I do prefer entering a film with no tangible knowledge of it, and the only thing I knew about Scott Pilgrim vs the World was that it starred Michael Cera, who I think of as a mediocre version of Paul Dano. It sounds harsh, but c’est moi. I’m curious as to what information I’d have found on it. I’m still in a quandary as to the appropriate of describing precisely what Scott Pilgrim vs the World is about. A cinematic video game? A post-adolescent love story? A rock and roll comedy? Each of those descriptions seems incredibly trite.Scott Pilgrim... could easily be surmised to be a film designed to put Cera front and centre. He’s yet to fully break free of the bathetic Bleeker from Juno regardless of the film he’s in – even though he seems to try. I can’t be certain that he’s accomplished that with Scott Pilgrim vs the World, but it doesn’t matter. As protagonist centred as it seems to be, the film exists best as a comedy ensemble. True, the acting’s not necessarily the best thing in it – I’m ridiculously subjective to its hilariously irreverent writing, but the acting’s not far behind. I’m still smarting, somewhat, at the positive response Anna Kendrick earned for her subpar work in Up in the Air but I can say that I’m on my way to letting that go. She’s still every bit as high-strung as Up in the Air’s Natalie – but for some reason it makes sense here – and so does she. She, and Aubrey Plaza, offer two of the very supporting performances that make me smile each time they appear on screen.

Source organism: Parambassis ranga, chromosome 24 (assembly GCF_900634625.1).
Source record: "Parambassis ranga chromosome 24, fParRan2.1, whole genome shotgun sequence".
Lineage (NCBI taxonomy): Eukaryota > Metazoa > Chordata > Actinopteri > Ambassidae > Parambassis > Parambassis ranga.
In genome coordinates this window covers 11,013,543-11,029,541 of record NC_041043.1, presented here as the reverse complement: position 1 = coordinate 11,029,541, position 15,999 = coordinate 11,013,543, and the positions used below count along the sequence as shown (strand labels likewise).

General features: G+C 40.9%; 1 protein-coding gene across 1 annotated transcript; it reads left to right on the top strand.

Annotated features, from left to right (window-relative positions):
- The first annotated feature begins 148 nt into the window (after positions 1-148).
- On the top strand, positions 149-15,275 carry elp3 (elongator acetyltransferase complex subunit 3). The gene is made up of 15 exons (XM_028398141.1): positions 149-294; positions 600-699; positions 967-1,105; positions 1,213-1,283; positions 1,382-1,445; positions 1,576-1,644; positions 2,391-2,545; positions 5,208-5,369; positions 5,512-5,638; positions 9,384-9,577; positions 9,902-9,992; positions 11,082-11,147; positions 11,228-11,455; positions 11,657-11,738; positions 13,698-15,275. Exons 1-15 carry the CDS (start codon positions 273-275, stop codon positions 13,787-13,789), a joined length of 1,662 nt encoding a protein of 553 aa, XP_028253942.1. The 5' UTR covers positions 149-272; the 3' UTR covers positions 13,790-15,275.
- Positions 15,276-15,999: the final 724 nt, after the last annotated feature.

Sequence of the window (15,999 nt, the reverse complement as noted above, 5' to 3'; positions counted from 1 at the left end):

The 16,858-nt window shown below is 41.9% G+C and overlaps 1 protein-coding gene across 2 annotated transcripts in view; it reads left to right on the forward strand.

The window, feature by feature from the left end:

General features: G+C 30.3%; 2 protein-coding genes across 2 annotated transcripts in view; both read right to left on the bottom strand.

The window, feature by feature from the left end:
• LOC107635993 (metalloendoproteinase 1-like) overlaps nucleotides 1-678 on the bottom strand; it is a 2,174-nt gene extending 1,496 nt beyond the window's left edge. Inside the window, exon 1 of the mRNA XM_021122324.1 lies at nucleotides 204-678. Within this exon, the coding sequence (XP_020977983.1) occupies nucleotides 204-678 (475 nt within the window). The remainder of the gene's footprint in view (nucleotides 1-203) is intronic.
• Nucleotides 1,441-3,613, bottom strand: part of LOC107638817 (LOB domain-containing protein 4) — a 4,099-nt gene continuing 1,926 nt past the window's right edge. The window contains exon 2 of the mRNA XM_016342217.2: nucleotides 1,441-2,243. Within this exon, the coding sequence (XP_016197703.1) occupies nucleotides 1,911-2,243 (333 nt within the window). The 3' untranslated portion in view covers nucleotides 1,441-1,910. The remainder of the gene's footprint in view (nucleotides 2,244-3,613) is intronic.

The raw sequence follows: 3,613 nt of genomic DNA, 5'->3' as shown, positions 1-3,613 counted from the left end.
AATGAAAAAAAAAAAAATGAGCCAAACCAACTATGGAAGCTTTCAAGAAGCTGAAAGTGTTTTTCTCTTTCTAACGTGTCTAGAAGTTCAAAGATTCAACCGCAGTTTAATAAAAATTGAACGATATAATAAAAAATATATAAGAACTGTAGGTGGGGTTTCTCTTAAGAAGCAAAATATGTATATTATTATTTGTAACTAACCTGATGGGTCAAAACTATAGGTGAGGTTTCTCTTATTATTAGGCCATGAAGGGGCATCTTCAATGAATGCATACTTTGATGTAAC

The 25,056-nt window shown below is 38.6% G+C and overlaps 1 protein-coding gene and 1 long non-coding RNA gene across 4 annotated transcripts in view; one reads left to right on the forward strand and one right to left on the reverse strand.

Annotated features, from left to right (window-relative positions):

It’d be remiss of me to make it seem as if the main cast isn’t doing good work though. I’m not particularly smitten with Mary Elizabeth Winstead’s Ramona who seems on point at times and then really bland at others and Ellen Wong’s psychotic groupie of sorts works well but seems to be overused. Measure that against Alison Pill’s brilliant take on her female drummer that seems to be seriously underused. Speaking of underused, I hope that Johnny Simmon’s career manages to take off he’s on the sidelines in this one but he seems like one to watch. Scott Pilgrim vs the World seems more interested in its male ensemble, and even though – yes – their all crazy caricatures in most instances it doesn’t stop me from finding them all riotous. It’s too easy, but Kieran Culkin really does emerge as best-in-show even if the role seems to be written with all those tongue-in-cheek instances that make a bit too obvious at times. Cera and he keep up a believable banter that contributes to a good bit humour in the film.
I’m still not sure what to make of it, or what it is....I can say, unequivocally, it's the most fun any 2010 release has been so far for me. Yojimbo told me that I’d end up liking Scott Pilgrim vs the World because I was a sucker for romanticism. I hate to think that I’m so transparent, but (damn him) he’s right.